Fatherhood’s great, mostly. But that said, would we go through the first 10 months again in a hurry? Probably not. That’s why humans are built so we can’t. And so we forget over time, too. So I’m told by those older and wiser than me, and who am I to contradict them?

Ray at play in what is laughably called a "gym." He barely breaks a sweat!

Ray at play in what is laughably called a “gym.” He barely even breaks into a sweat!

*Yes, among the things they don’t tell you in the “things they don’t tell you about parenting” lists is the horrendous guffs that babies can emit. Or maybe it’s just Ray’s special gift.

Cry baby cry*

Ahh, you poor, poor, dear, dear soul, baby Ray. Tortured and tormented by hidden demons of discomfort and distention. Confounded by climate settings of cool, medium and hot. Stressed by overbearing relatives half the time and left all alone—the loneliest person in the world—the other half. Serenity, wherefore art thou?

Why do newborn babies cry so much? It’s an oft-asked question, the Internet tells me. It’s because crying is the only form of communication they have, I read, and because life outside the womb is so jarringly shocking. I know and agree because I too was a testy tot once upon a time 43 years ago. Apparently I cried for three years non-stop, which is an awful load of old colics.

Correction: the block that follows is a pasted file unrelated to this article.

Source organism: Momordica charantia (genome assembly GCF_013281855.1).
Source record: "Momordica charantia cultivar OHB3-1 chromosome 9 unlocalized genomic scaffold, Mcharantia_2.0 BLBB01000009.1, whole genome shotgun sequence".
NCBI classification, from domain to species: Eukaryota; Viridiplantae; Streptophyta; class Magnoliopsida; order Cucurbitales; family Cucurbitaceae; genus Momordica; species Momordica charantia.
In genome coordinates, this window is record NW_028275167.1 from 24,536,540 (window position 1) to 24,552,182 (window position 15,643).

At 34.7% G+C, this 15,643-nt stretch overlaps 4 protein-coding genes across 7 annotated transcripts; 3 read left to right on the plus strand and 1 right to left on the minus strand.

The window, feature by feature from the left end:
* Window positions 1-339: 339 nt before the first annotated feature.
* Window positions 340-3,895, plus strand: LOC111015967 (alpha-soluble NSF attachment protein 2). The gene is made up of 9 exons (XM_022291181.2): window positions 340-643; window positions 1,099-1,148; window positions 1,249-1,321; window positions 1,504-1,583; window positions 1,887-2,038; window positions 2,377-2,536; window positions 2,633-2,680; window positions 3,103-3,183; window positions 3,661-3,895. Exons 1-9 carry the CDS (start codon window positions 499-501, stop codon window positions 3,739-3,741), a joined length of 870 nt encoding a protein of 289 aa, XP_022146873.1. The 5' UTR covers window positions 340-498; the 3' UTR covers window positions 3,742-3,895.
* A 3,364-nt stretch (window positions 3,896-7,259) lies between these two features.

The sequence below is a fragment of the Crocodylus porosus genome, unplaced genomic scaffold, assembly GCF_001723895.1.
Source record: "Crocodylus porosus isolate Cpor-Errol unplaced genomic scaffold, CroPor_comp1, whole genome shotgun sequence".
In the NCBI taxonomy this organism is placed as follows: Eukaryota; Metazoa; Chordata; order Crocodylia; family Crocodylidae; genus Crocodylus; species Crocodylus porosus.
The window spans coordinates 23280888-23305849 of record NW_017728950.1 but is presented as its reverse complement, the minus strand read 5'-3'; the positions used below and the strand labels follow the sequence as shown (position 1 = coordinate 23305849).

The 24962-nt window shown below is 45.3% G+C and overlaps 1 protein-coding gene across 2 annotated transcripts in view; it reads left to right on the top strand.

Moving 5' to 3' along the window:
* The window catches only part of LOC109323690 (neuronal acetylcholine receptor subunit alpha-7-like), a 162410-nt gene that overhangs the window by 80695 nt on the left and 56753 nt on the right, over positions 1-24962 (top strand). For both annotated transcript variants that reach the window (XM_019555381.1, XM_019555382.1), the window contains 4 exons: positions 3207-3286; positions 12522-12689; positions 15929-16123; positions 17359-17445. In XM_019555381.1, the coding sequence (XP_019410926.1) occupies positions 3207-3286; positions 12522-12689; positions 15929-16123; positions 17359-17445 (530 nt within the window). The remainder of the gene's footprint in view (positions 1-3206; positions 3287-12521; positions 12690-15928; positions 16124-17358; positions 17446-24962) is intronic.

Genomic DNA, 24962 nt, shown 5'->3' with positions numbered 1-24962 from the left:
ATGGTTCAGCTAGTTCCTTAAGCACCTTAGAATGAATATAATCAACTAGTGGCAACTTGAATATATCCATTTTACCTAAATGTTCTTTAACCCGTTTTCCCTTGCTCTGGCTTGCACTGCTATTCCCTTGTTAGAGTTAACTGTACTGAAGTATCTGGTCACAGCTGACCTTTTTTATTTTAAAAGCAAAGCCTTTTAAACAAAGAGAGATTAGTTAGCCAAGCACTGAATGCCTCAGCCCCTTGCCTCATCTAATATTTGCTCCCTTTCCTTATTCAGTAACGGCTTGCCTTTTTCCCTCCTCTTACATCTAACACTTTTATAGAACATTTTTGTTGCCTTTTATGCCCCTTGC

But really. No, really. Is it really necessary for newborns to shriek so violently for no apparent reason? Surely it would be better if humans were born able to speak and point and nod and indicate rather than just crap and cry? I can’t see the logic in them being born so unusually useless. It’s a tricky question both for evolutionists (are humans as evolved as they should and could be) and also for creationists (why were baby humans built so bad).

As to me and to Rebecca? We just muddle on. The most heartbreaking thing is that while I hate to wish my life away, I am looking towards the 2- to 3-month mark when Ray becomes an infant and not a newborn. But, as they say, I’ll never get those three months back. Perhaps best just to put up and shut up. Which is what I’d like Ray to do, if only he understood logic and sense… Bless his little heart, of course.

One of these has reasons to be happy. The other is a muppet.

One of these has reasons to be happy. The other is a muppet.

*Sang along to the Beatles song of the same name